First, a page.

Today’s guest post comes from one of our favorite customers, Brian Dean. Brian is a blogger, site owner, and SEO consultant/trainer. He blogs on just about every link building and SEO site, but can always be found at Backlinko.
You’ve probably seen a certain type of post on internet marketing blogs that I like to call, “SEO crack”.
You know what I’m talking about: screenshot-stuffed articles that show you how to download a list of URLs, use Excel to separate the list into tiers and and export that list into a tool like BuzzStream to send emails and get links.
It’s all really cool if you’re a hardcore SEO. But if you’re not, it just looks like a lot of clicking.
What these articles lack is an answer to the fundamental question: “How do I find people to link to me in the first place?”.
Well that’s exactly what I’m going to show you today.
Matt actually recently published a post on content curator link building, but it’s so darn effective that it’s worth mentioning again here.
Keep in mind that when you ask someone for a link they’re doing you a favor. In fact, one of the reasons most outreach-focused link building campaigns fail is because the peoplr behind them just beg for links…without offering anything in return.
That’s the beauty of content curation link building. When you beg for a link, you’re actually adding value to that person’s curated list.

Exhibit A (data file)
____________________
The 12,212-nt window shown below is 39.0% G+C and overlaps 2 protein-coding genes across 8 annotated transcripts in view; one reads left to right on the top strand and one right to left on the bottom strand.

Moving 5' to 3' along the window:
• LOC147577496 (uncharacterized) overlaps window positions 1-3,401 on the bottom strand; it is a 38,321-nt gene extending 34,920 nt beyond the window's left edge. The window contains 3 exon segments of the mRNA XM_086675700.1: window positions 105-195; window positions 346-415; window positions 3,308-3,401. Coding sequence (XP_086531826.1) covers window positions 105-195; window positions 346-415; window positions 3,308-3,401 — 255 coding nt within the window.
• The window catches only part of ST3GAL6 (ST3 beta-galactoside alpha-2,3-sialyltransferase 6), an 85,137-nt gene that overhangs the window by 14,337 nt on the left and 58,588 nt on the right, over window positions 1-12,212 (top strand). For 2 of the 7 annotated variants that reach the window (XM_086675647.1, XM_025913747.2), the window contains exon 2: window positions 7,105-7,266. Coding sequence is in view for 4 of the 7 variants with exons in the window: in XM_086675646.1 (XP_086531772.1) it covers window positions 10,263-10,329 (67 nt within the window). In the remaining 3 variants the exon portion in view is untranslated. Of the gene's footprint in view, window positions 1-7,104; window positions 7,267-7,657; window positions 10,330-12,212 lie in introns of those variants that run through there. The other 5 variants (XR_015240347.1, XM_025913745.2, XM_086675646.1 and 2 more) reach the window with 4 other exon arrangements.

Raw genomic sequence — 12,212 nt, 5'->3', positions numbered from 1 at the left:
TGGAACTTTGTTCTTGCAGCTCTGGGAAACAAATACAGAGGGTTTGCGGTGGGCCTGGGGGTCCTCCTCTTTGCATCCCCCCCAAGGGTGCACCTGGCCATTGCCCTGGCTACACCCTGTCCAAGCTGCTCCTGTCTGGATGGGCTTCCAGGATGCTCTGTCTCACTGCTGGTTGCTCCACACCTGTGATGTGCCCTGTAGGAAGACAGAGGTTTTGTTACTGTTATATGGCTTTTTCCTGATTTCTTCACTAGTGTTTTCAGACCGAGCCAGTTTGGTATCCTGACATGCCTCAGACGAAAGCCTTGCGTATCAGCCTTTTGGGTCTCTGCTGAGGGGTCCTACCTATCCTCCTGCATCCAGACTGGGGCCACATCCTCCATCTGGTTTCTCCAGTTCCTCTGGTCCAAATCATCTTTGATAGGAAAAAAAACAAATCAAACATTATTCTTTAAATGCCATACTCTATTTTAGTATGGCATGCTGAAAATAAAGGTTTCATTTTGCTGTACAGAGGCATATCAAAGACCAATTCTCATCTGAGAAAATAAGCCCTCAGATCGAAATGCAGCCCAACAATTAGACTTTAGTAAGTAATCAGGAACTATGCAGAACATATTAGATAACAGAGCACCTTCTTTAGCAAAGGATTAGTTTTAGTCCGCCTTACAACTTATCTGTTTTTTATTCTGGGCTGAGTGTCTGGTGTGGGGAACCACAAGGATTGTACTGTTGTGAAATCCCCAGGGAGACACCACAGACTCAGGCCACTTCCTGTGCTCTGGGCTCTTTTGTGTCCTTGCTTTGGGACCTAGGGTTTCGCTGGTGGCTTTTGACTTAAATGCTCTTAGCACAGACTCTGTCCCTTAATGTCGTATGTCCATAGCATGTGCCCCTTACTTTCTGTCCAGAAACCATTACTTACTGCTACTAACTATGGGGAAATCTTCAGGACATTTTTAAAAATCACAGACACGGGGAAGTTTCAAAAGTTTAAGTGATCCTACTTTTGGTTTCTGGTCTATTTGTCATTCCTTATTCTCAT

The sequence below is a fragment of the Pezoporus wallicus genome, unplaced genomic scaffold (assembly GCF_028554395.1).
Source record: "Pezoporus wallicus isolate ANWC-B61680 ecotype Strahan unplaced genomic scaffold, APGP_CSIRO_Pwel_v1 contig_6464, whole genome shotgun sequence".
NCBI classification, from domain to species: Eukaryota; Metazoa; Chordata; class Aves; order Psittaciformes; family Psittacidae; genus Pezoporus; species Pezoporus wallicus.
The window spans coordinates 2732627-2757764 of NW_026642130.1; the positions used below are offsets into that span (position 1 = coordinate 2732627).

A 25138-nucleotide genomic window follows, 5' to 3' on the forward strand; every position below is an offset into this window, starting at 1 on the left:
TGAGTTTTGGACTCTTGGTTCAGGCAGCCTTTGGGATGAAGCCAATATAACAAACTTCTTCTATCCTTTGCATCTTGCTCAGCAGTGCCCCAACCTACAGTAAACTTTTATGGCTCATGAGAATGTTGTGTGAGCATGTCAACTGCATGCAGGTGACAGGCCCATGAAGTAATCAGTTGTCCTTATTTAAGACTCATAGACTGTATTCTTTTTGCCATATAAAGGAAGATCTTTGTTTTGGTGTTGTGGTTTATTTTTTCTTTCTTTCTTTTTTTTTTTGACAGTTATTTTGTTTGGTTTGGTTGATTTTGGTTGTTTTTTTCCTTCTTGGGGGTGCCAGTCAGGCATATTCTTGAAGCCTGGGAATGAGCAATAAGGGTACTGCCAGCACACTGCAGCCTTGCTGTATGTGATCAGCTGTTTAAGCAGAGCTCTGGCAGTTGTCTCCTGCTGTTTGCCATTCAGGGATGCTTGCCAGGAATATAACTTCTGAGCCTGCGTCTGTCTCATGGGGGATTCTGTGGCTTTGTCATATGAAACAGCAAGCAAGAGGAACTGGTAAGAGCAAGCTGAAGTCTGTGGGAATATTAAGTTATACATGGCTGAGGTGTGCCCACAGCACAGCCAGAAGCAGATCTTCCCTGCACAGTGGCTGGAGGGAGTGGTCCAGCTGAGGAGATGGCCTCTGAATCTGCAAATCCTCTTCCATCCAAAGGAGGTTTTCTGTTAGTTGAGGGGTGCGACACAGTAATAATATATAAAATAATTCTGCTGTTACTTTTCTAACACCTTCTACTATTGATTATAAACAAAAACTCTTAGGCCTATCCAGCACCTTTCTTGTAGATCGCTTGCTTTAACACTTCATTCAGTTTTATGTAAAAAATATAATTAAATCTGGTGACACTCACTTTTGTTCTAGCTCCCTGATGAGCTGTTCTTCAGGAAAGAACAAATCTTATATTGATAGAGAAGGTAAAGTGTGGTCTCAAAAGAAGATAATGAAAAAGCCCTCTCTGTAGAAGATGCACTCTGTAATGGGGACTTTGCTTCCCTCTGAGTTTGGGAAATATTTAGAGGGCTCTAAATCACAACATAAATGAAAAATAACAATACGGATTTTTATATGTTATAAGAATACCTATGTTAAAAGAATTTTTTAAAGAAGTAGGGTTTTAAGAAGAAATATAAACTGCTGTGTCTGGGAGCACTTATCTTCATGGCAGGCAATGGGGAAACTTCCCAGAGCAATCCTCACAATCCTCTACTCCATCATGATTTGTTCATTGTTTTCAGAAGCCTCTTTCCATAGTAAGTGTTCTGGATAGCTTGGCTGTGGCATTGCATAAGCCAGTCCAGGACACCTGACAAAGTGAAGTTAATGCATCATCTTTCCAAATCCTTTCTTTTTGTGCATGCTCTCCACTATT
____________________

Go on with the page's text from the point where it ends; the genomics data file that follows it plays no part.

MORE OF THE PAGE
Think about it:
If you were putting together a list of the top 100 gardening articles online, would you rather spend a week searching around the web, or have them delivered via email? I think I know what you’d choose.
So when you find curated content, in the form of…
- Resource pages
- Link roundups
- “Best of” posts
- “X blog posts about Y”
- “X blogs about Y”
…present them with an amazing piece of content, you’re actually adding value to that person’s site and getting a link in the process. And as Matt points out in his post, these are backlinks that can also get you targeted traffic.
That’s why I usually start off an SEO campaign by producing one linkable asset and then generating links to it from content curators.
Reverse engineering your competitors links is one of the fastest ways to find link opportunities of all shapes and sizes.
After all, if they’ve linked to one of your competitors, there’s a good chance they’ll link to you as well.
However, I see a lot of people new to SEO think that reverse engineering is the holy grail of link building.